Shale production is surging in the United States, however it’s surging into pipeline bottlenecks, creating mass delivery issues. Pipeline shortages are having a particularly frustrating effect in Oklahoma and in the Texas Permian Basin, forcing some companies to truck barrels up to 500 miles in order to get it to the gulf coast. These bottlenecks are expected to last until 2019, or even 2020, and combined with a tight labor market for drivers, there is a finite limit to the amount of crude that could be used to help stabilize the international market.
Industry experts are counting on an increased production from the U.S. to offset increasingly risky situations in Venezuela and Iran. Unfortunately, the Permian Basin needs to wait for new pipelines to add capacity for their increased production. Four companies in particular are working to help relieve some of the bottleneck by 2019 and 2020. Plains All American Pipeline is working on its Cactus II pipeline that’s expected to open by the third quarter of 2019 and have a capacity of 585,000 barrels per day. Philips 66 is working on its Gray Oak pipeline which could open in late 2019 and have a capacity of up to 700,000 barrels per day. The EPIC crude pipeline is scheduled to open in late 2019 with a capacity of 590,000 barrels per day and Enterprise Product Partners is planning to convert one of its natural gas pipelines to have a capacity of 650,000 barrels per day of oil with an expected start in 2020. Permian Basin producers are ready to ramp up production, but they’re forced to wait until most of these projects are completed.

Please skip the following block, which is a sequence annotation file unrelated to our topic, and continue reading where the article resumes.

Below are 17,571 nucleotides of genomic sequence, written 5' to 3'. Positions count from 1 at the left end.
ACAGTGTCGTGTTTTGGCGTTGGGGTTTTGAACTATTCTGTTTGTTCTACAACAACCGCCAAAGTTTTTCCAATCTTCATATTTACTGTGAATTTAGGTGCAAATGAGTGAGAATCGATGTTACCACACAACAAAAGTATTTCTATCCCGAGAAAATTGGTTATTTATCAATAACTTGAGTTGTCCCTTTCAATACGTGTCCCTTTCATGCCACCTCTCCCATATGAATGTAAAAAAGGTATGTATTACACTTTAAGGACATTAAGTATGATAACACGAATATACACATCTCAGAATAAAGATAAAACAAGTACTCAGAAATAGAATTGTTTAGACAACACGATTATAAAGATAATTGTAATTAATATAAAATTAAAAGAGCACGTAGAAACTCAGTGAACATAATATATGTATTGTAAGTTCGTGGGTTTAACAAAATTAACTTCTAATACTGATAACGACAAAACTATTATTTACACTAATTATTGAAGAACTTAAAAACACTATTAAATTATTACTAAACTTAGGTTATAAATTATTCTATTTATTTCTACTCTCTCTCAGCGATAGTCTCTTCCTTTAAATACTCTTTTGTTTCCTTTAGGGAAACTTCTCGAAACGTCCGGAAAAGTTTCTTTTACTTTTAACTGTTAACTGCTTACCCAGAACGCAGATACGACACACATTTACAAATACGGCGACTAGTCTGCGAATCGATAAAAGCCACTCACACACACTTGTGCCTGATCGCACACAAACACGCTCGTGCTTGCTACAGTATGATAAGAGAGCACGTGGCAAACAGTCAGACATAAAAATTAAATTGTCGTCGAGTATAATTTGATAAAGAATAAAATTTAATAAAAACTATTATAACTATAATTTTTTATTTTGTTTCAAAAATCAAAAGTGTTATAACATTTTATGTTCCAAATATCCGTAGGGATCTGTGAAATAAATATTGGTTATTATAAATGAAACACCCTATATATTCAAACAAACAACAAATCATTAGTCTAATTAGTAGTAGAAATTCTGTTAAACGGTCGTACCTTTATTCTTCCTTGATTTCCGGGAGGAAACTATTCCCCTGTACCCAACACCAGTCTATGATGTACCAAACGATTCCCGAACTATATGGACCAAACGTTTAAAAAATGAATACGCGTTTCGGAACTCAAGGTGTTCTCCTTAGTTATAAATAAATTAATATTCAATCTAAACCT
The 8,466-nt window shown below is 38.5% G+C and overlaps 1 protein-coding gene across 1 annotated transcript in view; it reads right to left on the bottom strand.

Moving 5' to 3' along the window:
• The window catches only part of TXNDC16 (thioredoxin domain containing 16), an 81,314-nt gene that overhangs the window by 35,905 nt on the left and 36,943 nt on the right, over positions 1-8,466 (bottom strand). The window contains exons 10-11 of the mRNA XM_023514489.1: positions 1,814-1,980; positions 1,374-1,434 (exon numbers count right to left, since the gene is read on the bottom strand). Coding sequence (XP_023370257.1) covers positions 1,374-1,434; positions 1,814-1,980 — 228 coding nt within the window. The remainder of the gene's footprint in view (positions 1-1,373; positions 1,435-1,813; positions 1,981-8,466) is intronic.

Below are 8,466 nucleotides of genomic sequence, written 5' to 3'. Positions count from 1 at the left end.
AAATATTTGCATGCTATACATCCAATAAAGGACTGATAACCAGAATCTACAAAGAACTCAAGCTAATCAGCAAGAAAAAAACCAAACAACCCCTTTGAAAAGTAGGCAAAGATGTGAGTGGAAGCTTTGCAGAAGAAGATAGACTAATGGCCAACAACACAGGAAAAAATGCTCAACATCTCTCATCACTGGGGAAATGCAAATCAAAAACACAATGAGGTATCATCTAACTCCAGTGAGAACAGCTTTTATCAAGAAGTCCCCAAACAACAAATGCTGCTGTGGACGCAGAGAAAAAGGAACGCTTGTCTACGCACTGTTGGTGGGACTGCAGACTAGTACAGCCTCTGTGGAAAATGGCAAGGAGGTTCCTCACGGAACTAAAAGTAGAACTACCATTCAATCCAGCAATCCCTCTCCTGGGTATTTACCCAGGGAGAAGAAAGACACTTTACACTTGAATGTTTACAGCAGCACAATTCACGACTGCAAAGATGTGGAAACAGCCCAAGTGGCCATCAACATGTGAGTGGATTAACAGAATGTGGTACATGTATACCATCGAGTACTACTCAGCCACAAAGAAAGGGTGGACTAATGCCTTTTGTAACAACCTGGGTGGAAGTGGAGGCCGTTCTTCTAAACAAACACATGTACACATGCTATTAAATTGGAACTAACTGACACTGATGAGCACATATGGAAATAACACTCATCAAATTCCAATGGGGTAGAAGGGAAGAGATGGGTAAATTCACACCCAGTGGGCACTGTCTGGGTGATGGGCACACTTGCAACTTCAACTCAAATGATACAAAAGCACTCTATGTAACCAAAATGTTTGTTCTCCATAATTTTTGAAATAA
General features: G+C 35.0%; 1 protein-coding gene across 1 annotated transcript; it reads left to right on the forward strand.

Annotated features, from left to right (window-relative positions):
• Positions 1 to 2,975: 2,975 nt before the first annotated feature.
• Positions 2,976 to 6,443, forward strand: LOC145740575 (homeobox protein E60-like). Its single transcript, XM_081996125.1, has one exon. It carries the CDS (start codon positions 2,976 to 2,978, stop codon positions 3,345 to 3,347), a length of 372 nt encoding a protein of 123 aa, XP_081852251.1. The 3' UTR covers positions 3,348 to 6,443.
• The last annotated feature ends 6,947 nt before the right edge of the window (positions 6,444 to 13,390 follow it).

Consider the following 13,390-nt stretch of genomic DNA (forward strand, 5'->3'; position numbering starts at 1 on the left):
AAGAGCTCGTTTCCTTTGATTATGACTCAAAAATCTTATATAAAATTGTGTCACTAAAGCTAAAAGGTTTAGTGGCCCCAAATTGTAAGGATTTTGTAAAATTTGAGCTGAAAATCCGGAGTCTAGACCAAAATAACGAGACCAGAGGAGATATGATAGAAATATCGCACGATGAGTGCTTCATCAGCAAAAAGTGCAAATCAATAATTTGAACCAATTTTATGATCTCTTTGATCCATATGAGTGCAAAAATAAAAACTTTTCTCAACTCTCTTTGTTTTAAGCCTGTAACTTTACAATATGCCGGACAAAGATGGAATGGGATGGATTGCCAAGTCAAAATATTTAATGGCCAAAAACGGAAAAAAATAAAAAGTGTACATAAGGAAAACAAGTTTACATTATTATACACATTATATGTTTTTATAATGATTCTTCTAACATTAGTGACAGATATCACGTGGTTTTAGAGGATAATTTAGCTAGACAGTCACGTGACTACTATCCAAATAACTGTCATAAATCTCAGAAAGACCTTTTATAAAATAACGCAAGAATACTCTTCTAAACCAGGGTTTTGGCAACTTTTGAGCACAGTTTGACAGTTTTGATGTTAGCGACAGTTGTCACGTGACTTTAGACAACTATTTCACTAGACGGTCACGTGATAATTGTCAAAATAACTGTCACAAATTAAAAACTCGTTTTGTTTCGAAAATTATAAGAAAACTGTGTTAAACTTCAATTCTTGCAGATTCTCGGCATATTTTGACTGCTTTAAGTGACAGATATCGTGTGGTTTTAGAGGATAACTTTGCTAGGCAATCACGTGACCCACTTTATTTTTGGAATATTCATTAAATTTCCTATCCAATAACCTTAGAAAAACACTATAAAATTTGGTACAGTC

The United States is poised to become more prominent as an influencer in the global oil market, and the new pipelines being developed are the key to supporting further production growth. Output is projected to grow by 4.3 million barrels/day by the end of 2019, and additional infrastructure is necessary to opening these bottlenecks and making these projections a reality.